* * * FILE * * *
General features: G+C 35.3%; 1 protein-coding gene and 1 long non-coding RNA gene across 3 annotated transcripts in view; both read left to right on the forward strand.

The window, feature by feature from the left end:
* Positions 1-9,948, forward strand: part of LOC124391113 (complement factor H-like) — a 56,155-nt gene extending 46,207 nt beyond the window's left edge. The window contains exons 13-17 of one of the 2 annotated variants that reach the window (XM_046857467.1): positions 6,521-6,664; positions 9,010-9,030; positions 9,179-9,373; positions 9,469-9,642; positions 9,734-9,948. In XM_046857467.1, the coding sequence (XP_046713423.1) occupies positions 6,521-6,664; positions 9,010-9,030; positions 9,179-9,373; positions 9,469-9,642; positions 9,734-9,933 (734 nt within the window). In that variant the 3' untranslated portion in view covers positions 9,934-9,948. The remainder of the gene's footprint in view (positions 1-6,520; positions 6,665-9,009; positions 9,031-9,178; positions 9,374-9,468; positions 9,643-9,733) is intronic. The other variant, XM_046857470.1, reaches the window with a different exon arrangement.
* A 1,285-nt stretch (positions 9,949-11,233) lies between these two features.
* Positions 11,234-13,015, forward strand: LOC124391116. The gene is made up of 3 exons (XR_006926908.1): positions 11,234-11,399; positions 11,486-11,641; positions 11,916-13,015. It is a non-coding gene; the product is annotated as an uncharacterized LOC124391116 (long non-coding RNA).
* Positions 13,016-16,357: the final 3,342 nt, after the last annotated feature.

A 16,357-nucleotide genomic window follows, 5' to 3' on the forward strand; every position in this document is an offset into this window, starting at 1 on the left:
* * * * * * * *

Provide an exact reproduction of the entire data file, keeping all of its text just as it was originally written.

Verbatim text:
General features: G+C 35.3%; 1 protein-coding gene and 1 long non-coding RNA gene across 3 annotated transcripts in view; both read left to right on the forward strand.

The window, feature by feature from the left end:
* Positions 1-9,948, forward strand: part of LOC124391113 (complement factor H-like) — a 56,155-nt gene extending 46,207 nt beyond the window's left edge. The window contains exons 13-17 of one of the 2 annotated variants that reach the window (XM_046857467.1): positions 6,521-6,664; positions 9,010-9,030; positions 9,179-9,373; positions 9,469-9,642; positions 9,734-9,948. In XM_046857467.1, the coding sequence (XP_046713423.1) occupies positions 6,521-6,664; positions 9,010-9,030; positions 9,179-9,373; positions 9,469-9,642; positions 9,734-9,933 (734 nt within the window). In that variant the 3' untranslated portion in view covers positions 9,934-9,948. The remainder of the gene's footprint in view (positions 1-6,520; positions 6,665-9,009; positions 9,031-9,178; positions 9,374-9,468; positions 9,643-9,733) is intronic. The other variant, XM_046857470.1, reaches the window with a different exon arrangement.
* A 1,285-nt stretch (positions 9,949-11,233) lies between these two features.
* Positions 11,234-13,015, forward strand: LOC124391116. The gene is made up of 3 exons (XR_006926908.1): positions 11,234-11,399; positions 11,486-11,641; positions 11,916-13,015. It is a non-coding gene; the product is annotated as an uncharacterized LOC124391116 (long non-coding RNA).
* Positions 13,016-16,357: the final 3,342 nt, after the last annotated feature.

A 16,357-nucleotide genomic window follows, 5' to 3' on the forward strand; every position in this document is an offset into this window, starting at 1 on the left: